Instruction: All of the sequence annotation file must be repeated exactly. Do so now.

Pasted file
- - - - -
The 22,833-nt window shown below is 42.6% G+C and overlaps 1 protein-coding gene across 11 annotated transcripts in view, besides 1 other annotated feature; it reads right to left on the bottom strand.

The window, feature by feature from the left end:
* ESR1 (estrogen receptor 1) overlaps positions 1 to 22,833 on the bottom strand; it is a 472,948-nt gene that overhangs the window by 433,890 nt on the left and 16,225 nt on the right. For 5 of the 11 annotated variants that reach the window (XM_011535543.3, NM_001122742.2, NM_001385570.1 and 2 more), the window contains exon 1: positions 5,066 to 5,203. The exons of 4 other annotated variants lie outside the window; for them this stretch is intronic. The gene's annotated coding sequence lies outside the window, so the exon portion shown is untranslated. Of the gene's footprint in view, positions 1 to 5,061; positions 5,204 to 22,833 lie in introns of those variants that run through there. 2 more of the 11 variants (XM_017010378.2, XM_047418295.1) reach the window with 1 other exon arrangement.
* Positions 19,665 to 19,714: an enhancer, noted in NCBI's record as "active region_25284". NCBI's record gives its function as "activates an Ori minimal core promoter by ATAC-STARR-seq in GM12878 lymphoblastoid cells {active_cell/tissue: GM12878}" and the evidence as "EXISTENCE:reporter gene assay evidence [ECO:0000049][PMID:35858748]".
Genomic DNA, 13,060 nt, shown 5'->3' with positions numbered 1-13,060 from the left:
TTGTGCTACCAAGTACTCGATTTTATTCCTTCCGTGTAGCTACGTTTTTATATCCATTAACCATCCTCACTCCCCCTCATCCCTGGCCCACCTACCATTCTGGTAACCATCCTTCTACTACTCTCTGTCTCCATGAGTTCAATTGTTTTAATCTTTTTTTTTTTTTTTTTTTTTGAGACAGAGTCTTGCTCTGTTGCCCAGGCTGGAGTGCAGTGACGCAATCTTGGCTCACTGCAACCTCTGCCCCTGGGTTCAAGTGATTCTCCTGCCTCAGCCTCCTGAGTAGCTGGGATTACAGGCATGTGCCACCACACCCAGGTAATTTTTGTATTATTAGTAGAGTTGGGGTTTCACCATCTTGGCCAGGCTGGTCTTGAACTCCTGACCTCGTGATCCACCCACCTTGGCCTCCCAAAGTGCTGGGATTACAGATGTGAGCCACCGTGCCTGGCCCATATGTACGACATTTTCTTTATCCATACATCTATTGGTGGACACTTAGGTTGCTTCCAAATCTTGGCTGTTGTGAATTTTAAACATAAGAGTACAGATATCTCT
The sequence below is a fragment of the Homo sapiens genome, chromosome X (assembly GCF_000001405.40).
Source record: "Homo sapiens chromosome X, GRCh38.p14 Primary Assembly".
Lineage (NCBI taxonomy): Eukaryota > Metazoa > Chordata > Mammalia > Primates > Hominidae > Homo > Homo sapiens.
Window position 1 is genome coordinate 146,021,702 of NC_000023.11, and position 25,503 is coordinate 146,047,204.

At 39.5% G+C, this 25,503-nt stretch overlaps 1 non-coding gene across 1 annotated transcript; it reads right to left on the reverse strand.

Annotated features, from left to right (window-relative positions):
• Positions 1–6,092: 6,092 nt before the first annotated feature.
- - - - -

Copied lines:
The 22,833-nt window shown below is 42.6% G+C and overlaps 1 protein-coding gene across 11 annotated transcripts in view, besides 1 other annotated feature; it reads right to left on the bottom strand.

The window, feature by feature from the left end:
* ESR1 (estrogen receptor 1) overlaps positions 1 to 22,833 on the bottom strand; it is a 472,948-nt gene that overhangs the window by 433,890 nt on the left and 16,225 nt on the right. For 5 of the 11 annotated variants that reach the window (XM_011535543.3, NM_001122742.2, NM_001385570.1 and 2 more), the window contains exon 1: positions 5,066 to 5,203. The exons of 4 other annotated variants lie outside the window; for them this stretch is intronic. The gene's annotated coding sequence lies outside the window, so the exon portion shown is untranslated. Of the gene's footprint in view, positions 1 to 5,061; positions 5,204 to 22,833 lie in introns of those variants that run through there. 2 more of the 11 variants (XM_017010378.2, XM_047418295.1) reach the window with 1 other exon arrangement.
* Positions 19,665 to 19,714: an enhancer, noted in NCBI's record as "active region_25284". NCBI's record gives its function as "activates an Ori minimal core promoter by ATAC-STARR-seq in GM12878 lymphoblastoid cells {active_cell/tissue: GM12878}" and the evidence as "EXISTENCE:reporter gene assay evidence [ECO:0000049][PMID:35858748]".
Genomic DNA, 13,060 nt, shown 5'->3' with positions numbered 1-13,060 from the left:
TTGTGCTACCAAGTACTCGATTTTATTCCTTCCGTGTAGCTACGTTTTTATATCCATTAACCATCCTCACTCCCCCTCATCCCTGGCCCACCTACCATTCTGGTAACCATCCTTCTACTACTCTCTGTCTCCATGAGTTCAATTGTTTTAATCTTTTTTTTTTTTTTTTTTTTTGAGACAGAGTCTTGCTCTGTTGCCCAGGCTGGAGTGCAGTGACGCAATCTTGGCTCACTGCAACCTCTGCCCCTGGGTTCAAGTGATTCTCCTGCCTCAGCCTCCTGAGTAGCTGGGATTACAGGCATGTGCCACCACACCCAGGTAATTTTTGTATTATTAGTAGAGTTGGGGTTTCACCATCTTGGCCAGGCTGGTCTTGAACTCCTGACCTCGTGATCCACCCACCTTGGCCTCCCAAAGTGCTGGGATTACAGATGTGAGCCACCGTGCCTGGCCCATATGTACGACATTTTCTTTATCCATACATCTATTGGTGGACACTTAGGTTGCTTCCAAATCTTGGCTGTTGTGAATTTTAAACATAAGAGTACAGATATCTCT
The sequence below is a fragment of the Homo sapiens genome, chromosome X (assembly GCF_000001405.40).
Source record: "Homo sapiens chromosome X, GRCh38.p14 Primary Assembly".
Lineage (NCBI taxonomy): Eukaryota > Metazoa > Chordata > Mammalia > Primates > Hominidae > Homo > Homo sapiens.
Window position 1 is genome coordinate 146,021,702 of NC_000023.11, and position 25,503 is coordinate 146,047,204.

At 39.5% G+C, this 25,503-nt stretch overlaps 1 non-coding gene across 1 annotated transcript; it reads right to left on the reverse strand.

Annotated features, from left to right (window-relative positions):
• Positions 1–6,092: 6,092 nt before the first annotated feature.